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Creativity in Conflict

October 8, 2014

We are at conflict with another terrorist organization again. Imagine that! Despite all the promises to reduce conflict, the current administration has led us into another precarious conflict. Is this conflict just and necessary? Who knows – and I do not intent to discuss that here.

Instead, I am going to discuss the lack of creativity in our international conflicts. It seems that bombers and drones are the reflexive answer to every heinous act perpetrated by any organization that can be considered a terrorist organization. Someone I know put it this way, “sometimes when you have a hammer, everything begins to look like a nail.”

What are other options for our nation as we deal with the terrorists of the world? Could we withdraw from the Middle East and protect our homeland better? If we were no longer in the Middle East they cannot make that their reason to attack us. In turn, we would protect our homeland and shore up our national borders. We would be better protected here. Then if they attacked us here we could honestly say it was unprovoked because we were just sitting at home protecting ourselves.

This is just one idea off the top of my head. Get some people together and really examine the possibilities. But don’t just get military generals and politicians. Get the philosopher and the theologian, the teacher and the scientist. Get the homemaker and the undertaker, the veteran and protestor. Get diverse. Think diverse. Only then may we come up with a lasting, creative, and bold solution to this cycle of madness.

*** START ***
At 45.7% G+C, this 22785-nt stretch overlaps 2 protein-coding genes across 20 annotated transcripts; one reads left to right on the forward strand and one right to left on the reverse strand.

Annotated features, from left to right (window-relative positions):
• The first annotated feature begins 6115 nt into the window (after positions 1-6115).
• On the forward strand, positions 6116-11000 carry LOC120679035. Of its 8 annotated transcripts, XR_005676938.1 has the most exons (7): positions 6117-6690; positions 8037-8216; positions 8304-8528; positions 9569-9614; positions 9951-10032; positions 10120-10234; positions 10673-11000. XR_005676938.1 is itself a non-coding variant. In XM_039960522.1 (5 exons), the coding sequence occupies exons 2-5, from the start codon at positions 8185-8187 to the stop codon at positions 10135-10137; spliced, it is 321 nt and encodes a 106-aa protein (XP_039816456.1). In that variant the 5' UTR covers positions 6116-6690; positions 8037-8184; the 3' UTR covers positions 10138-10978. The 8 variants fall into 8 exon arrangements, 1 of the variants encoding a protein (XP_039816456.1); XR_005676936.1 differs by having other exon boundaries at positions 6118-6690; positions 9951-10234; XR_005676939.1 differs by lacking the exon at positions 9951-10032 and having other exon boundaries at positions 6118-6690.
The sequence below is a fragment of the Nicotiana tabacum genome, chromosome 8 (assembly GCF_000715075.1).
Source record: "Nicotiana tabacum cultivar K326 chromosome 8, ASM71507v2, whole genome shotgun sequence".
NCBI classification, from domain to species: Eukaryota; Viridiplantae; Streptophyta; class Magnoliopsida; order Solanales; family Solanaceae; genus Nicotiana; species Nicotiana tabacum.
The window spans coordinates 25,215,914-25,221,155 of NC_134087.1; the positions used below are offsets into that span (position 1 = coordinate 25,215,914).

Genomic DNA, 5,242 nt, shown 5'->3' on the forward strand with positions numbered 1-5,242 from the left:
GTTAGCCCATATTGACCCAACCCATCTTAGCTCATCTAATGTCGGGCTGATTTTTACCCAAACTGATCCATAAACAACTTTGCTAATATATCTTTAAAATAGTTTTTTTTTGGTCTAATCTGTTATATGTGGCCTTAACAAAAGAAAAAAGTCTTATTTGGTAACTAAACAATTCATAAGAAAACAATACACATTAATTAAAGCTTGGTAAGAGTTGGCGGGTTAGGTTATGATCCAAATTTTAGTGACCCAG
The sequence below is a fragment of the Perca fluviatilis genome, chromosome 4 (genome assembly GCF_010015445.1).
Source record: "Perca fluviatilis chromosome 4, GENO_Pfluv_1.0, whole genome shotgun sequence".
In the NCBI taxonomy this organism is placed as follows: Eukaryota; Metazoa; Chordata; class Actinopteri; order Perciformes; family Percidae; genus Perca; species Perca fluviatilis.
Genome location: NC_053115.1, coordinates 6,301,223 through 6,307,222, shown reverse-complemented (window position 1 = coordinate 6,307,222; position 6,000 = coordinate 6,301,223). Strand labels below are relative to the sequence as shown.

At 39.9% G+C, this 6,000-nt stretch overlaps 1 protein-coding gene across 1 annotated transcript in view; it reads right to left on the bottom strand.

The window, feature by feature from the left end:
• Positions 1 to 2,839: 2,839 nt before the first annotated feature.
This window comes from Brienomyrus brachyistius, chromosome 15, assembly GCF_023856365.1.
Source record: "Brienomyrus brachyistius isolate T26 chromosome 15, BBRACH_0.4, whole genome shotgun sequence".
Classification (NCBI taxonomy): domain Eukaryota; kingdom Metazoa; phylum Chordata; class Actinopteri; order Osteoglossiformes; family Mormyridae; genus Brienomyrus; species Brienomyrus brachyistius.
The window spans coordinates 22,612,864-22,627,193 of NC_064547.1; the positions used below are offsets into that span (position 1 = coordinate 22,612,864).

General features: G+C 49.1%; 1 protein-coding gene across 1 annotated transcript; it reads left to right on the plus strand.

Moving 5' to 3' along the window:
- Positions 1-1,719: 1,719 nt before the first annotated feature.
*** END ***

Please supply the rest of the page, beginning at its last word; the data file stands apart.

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2 Comments
  1. Thanks for your invitation for “creative” responses to the latest terror threats. I do not see withdrawal from the Middle East as a workable (or perhaps even possible) solution. With all of the current military bases, private contracts, assets invested in ME corporations, etc. it is quite complicated. In addition, many would argue that the current ISIS threat is the RESULT of the fact that the US withdrew from Iraq when the results of the 2007 surge had brought stability, but we didn’t leave in place the means of nurturing the peace among Islamic factions to sustain it. The issue seems to be whether America can any longer be a legitimate (though not perfect) force and voice for moral clarity in the world. Our current leadership has joined the chorus of US-bashing even (and often especially) when overseas, and it doesn’t offer any encouraging, shepherding of concerned Americans who are left frustrated and lacking enough patriotism to know what direction we should take. No, I’m all for “creativity” but it must be based on “constitution,” “commitment,” and “courage” to keep our word when America makes a commitment–e.g. we’ve let the Kurds down at least twice when we had promised help (once under Bush senior) and another time in the latest promise to provide adequate air support. Some young Americans looking for “commitment” and “courage” they can trust are so discouraged, they give in to the temptation of seeking passion and adventure by enlisting with ISIS. Thanks, Glen, and I’d appreciate your thoughts.

    • I will agree that this is a complex issue. The military-industrial complex has a vested interest, and lobbyists to back it, in an ever preset threat. If we took a more defensive stance they most likely lose billions of dollars.

      It also seems that leaders who have served in the military, especially combat veterans, have a tendency to look beyond armed conflict for a solution – think Dwight Eisenhower. They will go into a conflict if, and only if, it is absolutely necessary. Many leaders in this era are deprived of the knowledge that comes through serving their county. To put it in an western movie phrase, “they are a little quick to the trigger.”

      As far as the current situation. Did we create it by being there or by leaving there. Or was this an inevitable development regardless if we were ever present?

      I just think we, as the church, have become lazy in our role as peacemakers. We have become cheerleaders of government and conflict. We need to reenter the old tasks of critical thought and relearn how to ask tough questions of our government.

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